Recently, I read an article that a colleague shared with me. While the article outlined specific efforts of a school in London, in many ways it represents a key quality of an Advent education. The title of the article was “Why the Art of Speaking Should Be Taught Alongside Math and Literacy” and was written by the editors of Mind Shift. The first paragraph reads “Classrooms in the US often focus most attention on literacy and math, largely because those skills are considered foundational and are tested. However, most people will also need to communicate their thoughts and ideas to other people through oral language, and yet effective communication strategies are often not taught with the same precision and structure as other parts of the curriculum.”

We know that most people, students in particular, do not like to speak in public. We also know that in today’s world of instant news and online everything, oracy can be lost. In the event you may need help with oracy’s meaning as I did, the term was coined by Andrew Wilkinson, a British researcher and educator, in the 1960s. His purpose was to draw attention to the neglect of oral skills in education. Definitions include the ability to express oneself in and understand speech and proficiency in oral expression, comprehension, and communication.  While it may be naturally uncomfortable for our students to speak in public, or other similar skills, one of Advent’s core features is to help build strong oral communicators.

Oracy is something that Advent is intentional about. Without intentionalism, critical elements like character development and oracy, along with many other things, would likely not get addressed. As noted in the quoted statement one reason why oracy has lost its place in most schools is likely standardized testing and using testing to drive curriculum. The phrase “what gets measured gets done” certainly has a place in any organization, schools included. It is important that certain metrics be applied to a lot of what we do. However, metrics cannot drive the heart of what we do at Advent. Each year, and again this year, all will be cautioned not to use only measurable tools to assess success, a primary example being standardized tests. Not for one minute do I believe that any educator, public or private, decided one day that the art of conversation, public speaking, or oracy was not important. Most likely, it could not be measured, so it became less intentional and over time became less important.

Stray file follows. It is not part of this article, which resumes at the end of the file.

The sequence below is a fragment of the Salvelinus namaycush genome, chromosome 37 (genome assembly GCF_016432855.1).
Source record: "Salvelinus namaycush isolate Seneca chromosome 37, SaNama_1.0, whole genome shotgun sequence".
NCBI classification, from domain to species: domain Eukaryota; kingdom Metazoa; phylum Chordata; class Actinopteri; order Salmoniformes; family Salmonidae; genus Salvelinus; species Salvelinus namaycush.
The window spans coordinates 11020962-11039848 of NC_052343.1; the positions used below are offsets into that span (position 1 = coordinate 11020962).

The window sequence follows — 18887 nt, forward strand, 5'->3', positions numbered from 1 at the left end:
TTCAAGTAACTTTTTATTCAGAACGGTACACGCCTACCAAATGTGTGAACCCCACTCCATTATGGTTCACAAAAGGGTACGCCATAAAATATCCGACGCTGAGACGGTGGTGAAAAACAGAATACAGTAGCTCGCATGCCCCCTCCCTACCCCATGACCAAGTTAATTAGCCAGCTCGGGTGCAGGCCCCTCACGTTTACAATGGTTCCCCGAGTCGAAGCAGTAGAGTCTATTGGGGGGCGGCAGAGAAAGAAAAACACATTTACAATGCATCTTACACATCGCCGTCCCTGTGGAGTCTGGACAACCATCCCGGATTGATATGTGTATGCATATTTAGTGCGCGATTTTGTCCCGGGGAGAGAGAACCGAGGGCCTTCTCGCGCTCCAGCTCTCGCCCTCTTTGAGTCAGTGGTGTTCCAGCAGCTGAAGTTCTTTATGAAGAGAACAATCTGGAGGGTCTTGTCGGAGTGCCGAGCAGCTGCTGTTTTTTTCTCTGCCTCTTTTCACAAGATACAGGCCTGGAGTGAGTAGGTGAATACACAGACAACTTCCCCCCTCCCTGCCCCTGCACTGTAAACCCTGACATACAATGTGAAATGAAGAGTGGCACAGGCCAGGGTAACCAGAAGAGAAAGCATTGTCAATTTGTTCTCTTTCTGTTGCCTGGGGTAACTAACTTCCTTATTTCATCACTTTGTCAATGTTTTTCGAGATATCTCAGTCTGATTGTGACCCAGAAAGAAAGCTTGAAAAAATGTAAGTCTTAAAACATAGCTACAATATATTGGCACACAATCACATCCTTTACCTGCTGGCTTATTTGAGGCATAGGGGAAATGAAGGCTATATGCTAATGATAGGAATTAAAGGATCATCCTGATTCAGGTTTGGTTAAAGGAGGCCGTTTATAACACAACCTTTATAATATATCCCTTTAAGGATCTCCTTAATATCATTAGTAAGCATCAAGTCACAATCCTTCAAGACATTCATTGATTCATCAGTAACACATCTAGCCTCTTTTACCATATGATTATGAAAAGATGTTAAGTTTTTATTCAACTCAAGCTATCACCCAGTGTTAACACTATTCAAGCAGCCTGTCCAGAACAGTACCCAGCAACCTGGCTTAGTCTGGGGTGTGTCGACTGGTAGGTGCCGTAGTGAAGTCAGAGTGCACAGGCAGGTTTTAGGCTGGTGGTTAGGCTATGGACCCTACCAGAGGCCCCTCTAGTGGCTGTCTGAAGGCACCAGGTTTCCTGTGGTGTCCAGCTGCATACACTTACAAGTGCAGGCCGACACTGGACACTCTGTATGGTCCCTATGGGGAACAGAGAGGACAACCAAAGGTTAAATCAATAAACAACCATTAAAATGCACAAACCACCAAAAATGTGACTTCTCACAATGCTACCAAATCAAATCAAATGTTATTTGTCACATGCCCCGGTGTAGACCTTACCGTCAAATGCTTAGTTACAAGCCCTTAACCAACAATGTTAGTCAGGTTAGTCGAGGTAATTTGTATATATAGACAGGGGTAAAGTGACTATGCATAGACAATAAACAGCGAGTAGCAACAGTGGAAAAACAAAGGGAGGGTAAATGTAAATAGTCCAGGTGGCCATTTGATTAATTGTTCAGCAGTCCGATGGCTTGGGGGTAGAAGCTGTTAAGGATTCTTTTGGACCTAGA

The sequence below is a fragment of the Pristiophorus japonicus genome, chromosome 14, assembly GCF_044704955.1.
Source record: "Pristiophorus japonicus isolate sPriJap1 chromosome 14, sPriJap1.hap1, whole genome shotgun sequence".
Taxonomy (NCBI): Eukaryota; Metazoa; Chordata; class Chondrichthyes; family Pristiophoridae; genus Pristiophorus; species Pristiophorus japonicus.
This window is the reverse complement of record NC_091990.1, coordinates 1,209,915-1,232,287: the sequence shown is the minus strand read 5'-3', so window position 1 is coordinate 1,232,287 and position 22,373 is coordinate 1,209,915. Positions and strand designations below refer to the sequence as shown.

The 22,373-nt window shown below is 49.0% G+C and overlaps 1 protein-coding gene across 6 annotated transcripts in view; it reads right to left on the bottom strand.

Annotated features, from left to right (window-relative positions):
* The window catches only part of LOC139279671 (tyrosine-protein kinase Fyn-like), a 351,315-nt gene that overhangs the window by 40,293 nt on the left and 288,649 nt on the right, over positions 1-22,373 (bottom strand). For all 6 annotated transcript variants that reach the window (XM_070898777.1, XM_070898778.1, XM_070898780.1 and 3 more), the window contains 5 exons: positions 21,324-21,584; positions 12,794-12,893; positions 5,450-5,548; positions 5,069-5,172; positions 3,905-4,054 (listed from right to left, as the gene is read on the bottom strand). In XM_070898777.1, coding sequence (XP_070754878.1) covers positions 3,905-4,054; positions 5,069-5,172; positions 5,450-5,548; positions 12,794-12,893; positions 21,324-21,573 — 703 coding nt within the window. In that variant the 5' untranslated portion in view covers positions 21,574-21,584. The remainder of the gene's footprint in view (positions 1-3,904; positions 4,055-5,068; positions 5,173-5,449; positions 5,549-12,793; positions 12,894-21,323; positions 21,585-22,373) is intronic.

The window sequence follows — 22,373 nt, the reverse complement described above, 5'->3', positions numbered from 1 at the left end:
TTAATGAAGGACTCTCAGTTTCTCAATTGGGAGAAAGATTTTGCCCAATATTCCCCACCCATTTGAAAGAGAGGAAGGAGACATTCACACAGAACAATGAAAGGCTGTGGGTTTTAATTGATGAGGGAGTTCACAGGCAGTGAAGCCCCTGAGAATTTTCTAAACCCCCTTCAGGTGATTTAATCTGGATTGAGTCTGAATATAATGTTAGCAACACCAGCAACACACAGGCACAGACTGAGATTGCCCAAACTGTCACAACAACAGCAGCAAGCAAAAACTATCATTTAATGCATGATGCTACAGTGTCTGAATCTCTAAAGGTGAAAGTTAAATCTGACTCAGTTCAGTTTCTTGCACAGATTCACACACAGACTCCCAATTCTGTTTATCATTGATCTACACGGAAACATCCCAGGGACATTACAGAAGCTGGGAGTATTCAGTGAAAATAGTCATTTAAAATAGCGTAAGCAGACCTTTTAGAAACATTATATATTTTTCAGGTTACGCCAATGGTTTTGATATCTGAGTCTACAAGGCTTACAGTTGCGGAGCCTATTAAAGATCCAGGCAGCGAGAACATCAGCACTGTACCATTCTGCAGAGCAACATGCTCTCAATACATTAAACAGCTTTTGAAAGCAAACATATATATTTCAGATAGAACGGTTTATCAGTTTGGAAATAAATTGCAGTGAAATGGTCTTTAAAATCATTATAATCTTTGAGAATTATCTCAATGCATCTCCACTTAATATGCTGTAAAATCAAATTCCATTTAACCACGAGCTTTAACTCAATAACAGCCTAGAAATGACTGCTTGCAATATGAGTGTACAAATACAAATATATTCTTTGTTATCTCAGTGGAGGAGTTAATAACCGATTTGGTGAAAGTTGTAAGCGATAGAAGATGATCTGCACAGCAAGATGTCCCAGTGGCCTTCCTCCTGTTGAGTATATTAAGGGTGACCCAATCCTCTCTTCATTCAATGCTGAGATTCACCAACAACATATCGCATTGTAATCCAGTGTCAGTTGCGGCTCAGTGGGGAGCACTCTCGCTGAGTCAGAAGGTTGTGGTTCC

As we embark upon implementation of goals from our recent accreditation visit, an integral part will be a continued emphasis on oracy. In addition to poetry reading, project and group based learning, oral reports, chapel readings, plays, and organizations like JUNA, Advent will continue to seek ways to differentiate our students from the norm in this and several other distinctively Advent areas. We know that media, from the news to Facebook, no longer provides examples of how to engage in constructive conversation. Advent wants to be an institution that still appreciates the importance of being able to articulate thoughts effectively and civilly in both written and oral form.

Advent’s explicit desire to help students master oral communication is something that sets us apart from other schools. The confidence it instills in our graduates is something that has set our alumni apart throughout our history and will continue to set our graduates apart going forward.

Whether it includes simple concepts such as wanting our students to talk with each other during school hours instead of cell phone use, or more complex initiatives like an evolving capstone project for future graduates that will encompass an oral component, Advent will stay vigilant and intentional in our preparation for what we believe will be our leaders of tomorrow.

Palmer Kennedy

*To learn more about Advent Episcopal School, please visit our website: